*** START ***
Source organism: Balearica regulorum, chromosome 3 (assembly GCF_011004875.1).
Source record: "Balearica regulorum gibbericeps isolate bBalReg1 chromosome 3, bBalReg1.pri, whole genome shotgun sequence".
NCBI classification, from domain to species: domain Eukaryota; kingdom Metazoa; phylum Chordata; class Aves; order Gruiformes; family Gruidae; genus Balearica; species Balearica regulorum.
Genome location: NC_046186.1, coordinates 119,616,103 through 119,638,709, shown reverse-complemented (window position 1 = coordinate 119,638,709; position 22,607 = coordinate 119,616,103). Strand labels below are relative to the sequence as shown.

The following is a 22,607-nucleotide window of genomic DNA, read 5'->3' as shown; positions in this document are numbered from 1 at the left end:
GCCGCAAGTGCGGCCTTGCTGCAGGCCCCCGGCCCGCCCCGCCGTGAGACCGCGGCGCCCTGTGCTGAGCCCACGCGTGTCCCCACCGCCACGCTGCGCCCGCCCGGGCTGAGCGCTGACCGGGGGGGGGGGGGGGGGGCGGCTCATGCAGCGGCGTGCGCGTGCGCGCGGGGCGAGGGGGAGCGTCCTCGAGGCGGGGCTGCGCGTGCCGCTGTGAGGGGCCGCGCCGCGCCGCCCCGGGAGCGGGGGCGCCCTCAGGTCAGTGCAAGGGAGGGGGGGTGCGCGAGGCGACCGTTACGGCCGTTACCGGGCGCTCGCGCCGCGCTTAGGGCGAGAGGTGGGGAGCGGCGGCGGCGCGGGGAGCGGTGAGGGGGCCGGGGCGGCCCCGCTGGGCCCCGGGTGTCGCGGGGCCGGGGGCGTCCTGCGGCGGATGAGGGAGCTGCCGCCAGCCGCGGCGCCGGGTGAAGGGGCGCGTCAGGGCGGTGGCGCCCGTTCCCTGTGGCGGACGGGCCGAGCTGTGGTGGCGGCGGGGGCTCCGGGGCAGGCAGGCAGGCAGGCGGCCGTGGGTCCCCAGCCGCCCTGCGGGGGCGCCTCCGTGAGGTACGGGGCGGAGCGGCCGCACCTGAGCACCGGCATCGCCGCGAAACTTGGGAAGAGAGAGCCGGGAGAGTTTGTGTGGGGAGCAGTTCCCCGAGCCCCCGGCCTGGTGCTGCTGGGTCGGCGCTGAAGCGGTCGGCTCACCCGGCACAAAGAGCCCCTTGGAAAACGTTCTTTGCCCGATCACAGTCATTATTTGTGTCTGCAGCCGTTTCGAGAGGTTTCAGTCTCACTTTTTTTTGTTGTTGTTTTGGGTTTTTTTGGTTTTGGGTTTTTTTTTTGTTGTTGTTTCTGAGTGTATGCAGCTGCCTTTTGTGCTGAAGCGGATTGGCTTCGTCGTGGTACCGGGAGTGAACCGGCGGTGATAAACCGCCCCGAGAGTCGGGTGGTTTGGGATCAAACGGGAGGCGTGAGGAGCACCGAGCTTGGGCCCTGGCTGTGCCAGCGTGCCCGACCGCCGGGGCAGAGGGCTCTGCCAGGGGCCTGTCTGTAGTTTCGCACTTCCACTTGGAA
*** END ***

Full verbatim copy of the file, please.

Source organism: Balearica regulorum, chromosome 3 (assembly GCF_011004875.1).
Source record: "Balearica regulorum gibbericeps isolate bBalReg1 chromosome 3, bBalReg1.pri, whole genome shotgun sequence".
NCBI classification, from domain to species: domain Eukaryota; kingdom Metazoa; phylum Chordata; class Aves; order Gruiformes; family Gruidae; genus Balearica; species Balearica regulorum.
Genome location: NC_046186.1, coordinates 119,616,103 through 119,638,709, shown reverse-complemented (window position 1 = coordinate 119,638,709; position 22,607 = coordinate 119,616,103). Strand labels below are relative to the sequence as shown.

The following is a 22,607-nucleotide window of genomic DNA, read 5'->3' as shown; positions in this document are numbered from 1 at the left end:
GCCGCAAGTGCGGCCTTGCTGCAGGCCCCCGGCCCGCCCCGCCGTGAGACCGCGGCGCCCTGTGCTGAGCCCACGCGTGTCCCCACCGCCACGCTGCGCCCGCCCGGGCTGAGCGCTGACCGGGGGGGGGGGGGGGGGGCGGCTCATGCAGCGGCGTGCGCGTGCGCGCGGGGCGAGGGGGAGCGTCCTCGAGGCGGGGCTGCGCGTGCCGCTGTGAGGGGCCGCGCCGCGCCGCCCCGGGAGCGGGGGCGCCCTCAGGTCAGTGCAAGGGAGGGGGGGTGCGCGAGGCGACCGTTACGGCCGTTACCGGGCGCTCGCGCCGCGCTTAGGGCGAGAGGTGGGGAGCGGCGGCGGCGCGGGGAGCGGTGAGGGGGCCGGGGCGGCCCCGCTGGGCCCCGGGTGTCGCGGGGCCGGGGGCGTCCTGCGGCGGATGAGGGAGCTGCCGCCAGCCGCGGCGCCGGGTGAAGGGGCGCGTCAGGGCGGTGGCGCCCGTTCCCTGTGGCGGACGGGCCGAGCTGTGGTGGCGGCGGGGGCTCCGGGGCAGGCAGGCAGGCAGGCGGCCGTGGGTCCCCAGCCGCCCTGCGGGGGCGCCTCCGTGAGGTACGGGGCGGAGCGGCCGCACCTGAGCACCGGCATCGCCGCGAAACTTGGGAAGAGAGAGCCGGGAGAGTTTGTGTGGGGAGCAGTTCCCCGAGCCCCCGGCCTGGTGCTGCTGGGTCGGCGCTGAAGCGGTCGGCTCACCCGGCACAAAGAGCCCCTTGGAAAACGTTCTTTGCCCGATCACAGTCATTATTTGTGTCTGCAGCCGTTTCGAGAGGTTTCAGTCTCACTTTTTTTTGTTGTTGTTTTGGGTTTTTTTGGTTTTGGGTTTTTTTTTTGTTGTTGTTTCTGAGTGTATGCAGCTGCCTTTTGTGCTGAAGCGGATTGGCTTCGTCGTGGTACCGGGAGTGAACCGGCGGTGATAAACCGCCCCGAGAGTCGGGTGGTTTGGGATCAAACGGGAGGCGTGAGGAGCACCGAGCTTGGGCCCTGGCTGTGCCAGCGTGCCCGACCGCCGGGGCAGAGGGCTCTGCCAGGGGCCTGTCTGTAGTTTCGCACTTCCACTTGGAA